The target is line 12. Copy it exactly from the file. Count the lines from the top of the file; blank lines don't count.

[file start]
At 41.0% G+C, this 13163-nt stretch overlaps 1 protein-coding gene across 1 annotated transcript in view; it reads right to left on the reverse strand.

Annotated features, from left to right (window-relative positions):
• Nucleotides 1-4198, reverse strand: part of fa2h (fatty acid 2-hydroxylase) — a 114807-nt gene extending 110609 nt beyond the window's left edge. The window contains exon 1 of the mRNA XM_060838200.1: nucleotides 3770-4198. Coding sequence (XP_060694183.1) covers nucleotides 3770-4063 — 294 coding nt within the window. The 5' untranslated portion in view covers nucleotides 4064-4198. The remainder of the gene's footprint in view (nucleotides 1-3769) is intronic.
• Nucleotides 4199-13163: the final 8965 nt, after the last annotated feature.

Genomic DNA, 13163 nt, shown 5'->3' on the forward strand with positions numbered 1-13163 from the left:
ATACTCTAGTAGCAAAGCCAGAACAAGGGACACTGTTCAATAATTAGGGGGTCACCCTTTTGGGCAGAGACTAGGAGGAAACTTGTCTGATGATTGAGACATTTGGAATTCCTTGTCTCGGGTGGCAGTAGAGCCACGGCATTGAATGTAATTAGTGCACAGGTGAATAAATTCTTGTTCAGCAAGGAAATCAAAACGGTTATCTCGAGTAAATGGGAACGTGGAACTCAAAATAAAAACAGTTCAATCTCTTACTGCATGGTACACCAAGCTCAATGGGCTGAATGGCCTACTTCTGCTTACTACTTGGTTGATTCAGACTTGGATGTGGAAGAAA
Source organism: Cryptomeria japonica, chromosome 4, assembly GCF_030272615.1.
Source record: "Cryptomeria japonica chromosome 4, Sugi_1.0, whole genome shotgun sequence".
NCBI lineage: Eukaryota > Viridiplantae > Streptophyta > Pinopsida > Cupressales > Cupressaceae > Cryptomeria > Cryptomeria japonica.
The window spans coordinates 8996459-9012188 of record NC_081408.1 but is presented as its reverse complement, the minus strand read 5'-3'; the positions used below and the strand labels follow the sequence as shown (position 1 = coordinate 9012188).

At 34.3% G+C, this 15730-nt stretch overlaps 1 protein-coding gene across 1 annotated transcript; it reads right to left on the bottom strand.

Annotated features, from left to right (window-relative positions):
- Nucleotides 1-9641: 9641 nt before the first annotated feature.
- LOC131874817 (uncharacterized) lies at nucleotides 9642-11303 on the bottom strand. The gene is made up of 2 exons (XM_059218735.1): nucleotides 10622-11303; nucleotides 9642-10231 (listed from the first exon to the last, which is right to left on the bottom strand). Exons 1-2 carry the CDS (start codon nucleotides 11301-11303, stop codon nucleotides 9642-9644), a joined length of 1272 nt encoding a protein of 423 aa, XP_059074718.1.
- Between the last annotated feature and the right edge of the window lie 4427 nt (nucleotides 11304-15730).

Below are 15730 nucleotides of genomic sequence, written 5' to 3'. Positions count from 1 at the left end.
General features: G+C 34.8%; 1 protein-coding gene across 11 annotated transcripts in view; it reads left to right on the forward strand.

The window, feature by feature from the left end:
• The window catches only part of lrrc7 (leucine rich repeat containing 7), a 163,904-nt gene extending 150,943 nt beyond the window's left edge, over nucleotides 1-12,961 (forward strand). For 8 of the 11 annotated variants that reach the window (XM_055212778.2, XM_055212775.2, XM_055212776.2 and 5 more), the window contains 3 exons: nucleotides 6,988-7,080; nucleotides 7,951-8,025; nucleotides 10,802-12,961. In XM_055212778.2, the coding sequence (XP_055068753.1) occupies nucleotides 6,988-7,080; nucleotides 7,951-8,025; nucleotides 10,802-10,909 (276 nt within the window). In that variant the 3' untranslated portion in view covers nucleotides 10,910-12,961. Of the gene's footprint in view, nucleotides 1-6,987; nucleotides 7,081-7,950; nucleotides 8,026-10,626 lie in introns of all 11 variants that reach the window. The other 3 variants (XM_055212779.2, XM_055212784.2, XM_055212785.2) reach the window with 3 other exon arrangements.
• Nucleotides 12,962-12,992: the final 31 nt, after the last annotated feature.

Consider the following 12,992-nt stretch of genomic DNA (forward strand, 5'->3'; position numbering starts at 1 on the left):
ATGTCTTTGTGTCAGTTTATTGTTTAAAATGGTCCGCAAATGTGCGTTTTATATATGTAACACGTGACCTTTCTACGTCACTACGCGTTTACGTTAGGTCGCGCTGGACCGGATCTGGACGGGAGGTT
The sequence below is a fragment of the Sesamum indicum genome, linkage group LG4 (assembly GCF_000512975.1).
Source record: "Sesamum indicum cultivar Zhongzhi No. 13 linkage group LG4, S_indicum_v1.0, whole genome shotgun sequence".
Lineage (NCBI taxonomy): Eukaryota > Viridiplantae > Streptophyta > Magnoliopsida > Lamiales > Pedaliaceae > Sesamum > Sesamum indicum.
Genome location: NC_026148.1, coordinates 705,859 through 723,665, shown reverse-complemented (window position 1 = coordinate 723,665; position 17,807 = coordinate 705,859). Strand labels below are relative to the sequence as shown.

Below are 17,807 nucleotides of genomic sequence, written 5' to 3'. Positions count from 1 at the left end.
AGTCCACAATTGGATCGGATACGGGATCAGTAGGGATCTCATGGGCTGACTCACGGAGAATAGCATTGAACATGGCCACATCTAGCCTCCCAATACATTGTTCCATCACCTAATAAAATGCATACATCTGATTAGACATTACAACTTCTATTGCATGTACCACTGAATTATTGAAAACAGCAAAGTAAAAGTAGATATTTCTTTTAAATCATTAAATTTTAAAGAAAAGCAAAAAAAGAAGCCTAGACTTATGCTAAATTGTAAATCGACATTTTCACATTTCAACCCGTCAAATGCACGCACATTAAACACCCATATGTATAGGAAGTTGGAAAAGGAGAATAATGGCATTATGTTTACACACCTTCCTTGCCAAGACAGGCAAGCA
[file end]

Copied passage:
Annotated features, from left to right (window-relative positions):